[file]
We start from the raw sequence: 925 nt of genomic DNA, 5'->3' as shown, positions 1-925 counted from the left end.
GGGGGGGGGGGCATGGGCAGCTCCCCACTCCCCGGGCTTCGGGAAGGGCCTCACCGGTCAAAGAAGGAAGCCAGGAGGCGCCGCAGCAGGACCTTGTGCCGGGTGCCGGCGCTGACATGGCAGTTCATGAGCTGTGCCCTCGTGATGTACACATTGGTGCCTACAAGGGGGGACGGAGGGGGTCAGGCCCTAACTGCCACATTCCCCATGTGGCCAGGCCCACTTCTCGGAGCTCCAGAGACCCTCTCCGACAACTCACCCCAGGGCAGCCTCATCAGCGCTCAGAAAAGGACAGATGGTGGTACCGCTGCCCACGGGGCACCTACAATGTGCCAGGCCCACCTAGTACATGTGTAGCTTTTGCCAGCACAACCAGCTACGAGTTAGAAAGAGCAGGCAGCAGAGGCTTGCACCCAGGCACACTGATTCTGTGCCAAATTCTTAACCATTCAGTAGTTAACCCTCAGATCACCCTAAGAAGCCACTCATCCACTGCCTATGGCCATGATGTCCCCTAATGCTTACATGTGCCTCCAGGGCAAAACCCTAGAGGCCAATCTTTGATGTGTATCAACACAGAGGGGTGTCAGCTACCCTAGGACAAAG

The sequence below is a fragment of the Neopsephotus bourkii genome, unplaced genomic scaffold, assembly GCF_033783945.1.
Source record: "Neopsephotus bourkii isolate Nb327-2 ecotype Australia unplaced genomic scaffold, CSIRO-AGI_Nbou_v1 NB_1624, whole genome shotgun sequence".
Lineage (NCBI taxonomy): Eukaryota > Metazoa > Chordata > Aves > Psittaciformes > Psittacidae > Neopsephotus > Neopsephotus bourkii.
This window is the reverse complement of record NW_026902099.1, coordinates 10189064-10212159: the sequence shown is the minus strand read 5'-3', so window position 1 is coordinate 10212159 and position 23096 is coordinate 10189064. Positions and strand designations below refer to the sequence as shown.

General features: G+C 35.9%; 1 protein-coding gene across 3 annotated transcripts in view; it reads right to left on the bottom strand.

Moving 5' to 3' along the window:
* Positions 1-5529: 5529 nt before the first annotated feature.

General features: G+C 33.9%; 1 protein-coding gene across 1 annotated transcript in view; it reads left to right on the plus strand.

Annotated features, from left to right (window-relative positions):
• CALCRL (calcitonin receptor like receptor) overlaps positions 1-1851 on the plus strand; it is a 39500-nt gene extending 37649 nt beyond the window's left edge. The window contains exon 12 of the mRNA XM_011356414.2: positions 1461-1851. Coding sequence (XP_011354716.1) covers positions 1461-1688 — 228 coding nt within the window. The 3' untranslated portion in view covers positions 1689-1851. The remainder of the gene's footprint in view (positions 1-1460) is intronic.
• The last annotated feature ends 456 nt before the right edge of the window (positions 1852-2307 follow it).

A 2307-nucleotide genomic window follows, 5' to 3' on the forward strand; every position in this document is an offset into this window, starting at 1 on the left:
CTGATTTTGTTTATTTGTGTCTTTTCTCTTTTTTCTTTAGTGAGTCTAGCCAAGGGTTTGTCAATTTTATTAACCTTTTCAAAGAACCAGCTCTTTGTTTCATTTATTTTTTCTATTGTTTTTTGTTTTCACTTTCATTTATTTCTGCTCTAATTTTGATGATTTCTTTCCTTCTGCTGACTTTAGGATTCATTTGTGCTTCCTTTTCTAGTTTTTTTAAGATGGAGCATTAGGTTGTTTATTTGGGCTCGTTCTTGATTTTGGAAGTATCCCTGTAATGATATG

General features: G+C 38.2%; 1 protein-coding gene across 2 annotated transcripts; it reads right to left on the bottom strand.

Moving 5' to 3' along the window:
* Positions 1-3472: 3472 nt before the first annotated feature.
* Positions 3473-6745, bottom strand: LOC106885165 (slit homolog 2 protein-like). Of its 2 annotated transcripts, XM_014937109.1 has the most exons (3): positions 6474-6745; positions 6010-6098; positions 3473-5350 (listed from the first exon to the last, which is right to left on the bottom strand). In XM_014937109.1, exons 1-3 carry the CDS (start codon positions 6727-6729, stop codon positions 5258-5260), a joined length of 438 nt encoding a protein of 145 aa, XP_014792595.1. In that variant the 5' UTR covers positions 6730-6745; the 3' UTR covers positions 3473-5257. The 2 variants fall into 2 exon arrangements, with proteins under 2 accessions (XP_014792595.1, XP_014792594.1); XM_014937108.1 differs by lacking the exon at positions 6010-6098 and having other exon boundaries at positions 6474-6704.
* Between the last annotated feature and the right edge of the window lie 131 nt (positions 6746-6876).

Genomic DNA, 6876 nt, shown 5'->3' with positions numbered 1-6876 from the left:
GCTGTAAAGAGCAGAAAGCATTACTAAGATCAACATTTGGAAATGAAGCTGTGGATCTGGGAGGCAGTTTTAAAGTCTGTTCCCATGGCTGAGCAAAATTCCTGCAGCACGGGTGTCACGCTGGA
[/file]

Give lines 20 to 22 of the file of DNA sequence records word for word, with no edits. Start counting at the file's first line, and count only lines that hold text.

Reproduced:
* Between the last annotated feature and the right edge of the window lie 131 nt (positions 6746-6876).

Genomic DNA, 6876 nt, shown 5'->3' with positions numbered 1-6876 from the left:
GCTGTAAAGAGCAGAAAGCATTACTAAGATCAACATTTGGAAATGAAGCTGTGGATCTGGGAGGCAGTTTTAAAGTCTGTTCCCATGGCTGAGCAAAATTCCTGCAGCACGGGTGTCACGCTGGA